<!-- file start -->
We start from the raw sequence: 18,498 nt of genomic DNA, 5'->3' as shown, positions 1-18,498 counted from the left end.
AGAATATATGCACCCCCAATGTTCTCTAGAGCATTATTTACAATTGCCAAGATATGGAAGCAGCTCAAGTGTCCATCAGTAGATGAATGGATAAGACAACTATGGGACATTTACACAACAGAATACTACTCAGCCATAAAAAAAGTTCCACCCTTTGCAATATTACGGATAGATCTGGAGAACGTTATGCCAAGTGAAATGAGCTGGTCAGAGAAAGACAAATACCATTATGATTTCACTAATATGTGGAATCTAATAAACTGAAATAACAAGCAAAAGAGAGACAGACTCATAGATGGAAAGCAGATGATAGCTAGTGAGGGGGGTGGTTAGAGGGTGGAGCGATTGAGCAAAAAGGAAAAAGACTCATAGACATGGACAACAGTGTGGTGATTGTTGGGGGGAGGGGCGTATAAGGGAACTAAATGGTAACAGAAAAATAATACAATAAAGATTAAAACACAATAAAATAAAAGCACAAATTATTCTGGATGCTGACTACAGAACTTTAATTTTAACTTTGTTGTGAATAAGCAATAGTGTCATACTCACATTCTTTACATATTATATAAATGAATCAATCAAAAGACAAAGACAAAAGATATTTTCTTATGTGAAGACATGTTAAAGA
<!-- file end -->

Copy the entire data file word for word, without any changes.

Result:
We start from the raw sequence: 18,498 nt of genomic DNA, 5'->3' as shown, positions 1-18,498 counted from the left end.
AGAATATATGCACCCCCAATGTTCTCTAGAGCATTATTTACAATTGCCAAGATATGGAAGCAGCTCAAGTGTCCATCAGTAGATGAATGGATAAGACAACTATGGGACATTTACACAACAGAATACTACTCAGCCATAAAAAAAGTTCCACCCTTTGCAATATTACGGATAGATCTGGAGAACGTTATGCCAAGTGAAATGAGCTGGTCAGAGAAAGACAAATACCATTATGATTTCACTAATATGTGGAATCTAATAAACTGAAATAACAAGCAAAAGAGAGACAGACTCATAGATGGAAAGCAGATGATAGCTAGTGAGGGGGGTGGTTAGAGGGTGGAGCGATTGAGCAAAAAGGAAAAAGACTCATAGACATGGACAACAGTGTGGTGATTGTTGGGGGGAGGGGCGTATAAGGGAACTAAATGGTAACAGAAAAATAATACAATAAAGATTAAAACACAATAAAATAAAAGCACAAATTATTCTGGATGCTGACTACAGAACTTTAATTTTAACTTTGTTGTGAATAAGCAATAGTGTCATACTCACATTCTTTACATATTATATAAATGAATCAATCAAAAGACAAAGACAAAAGATATTTTCTTATGTGAAGACATGTTAAAGA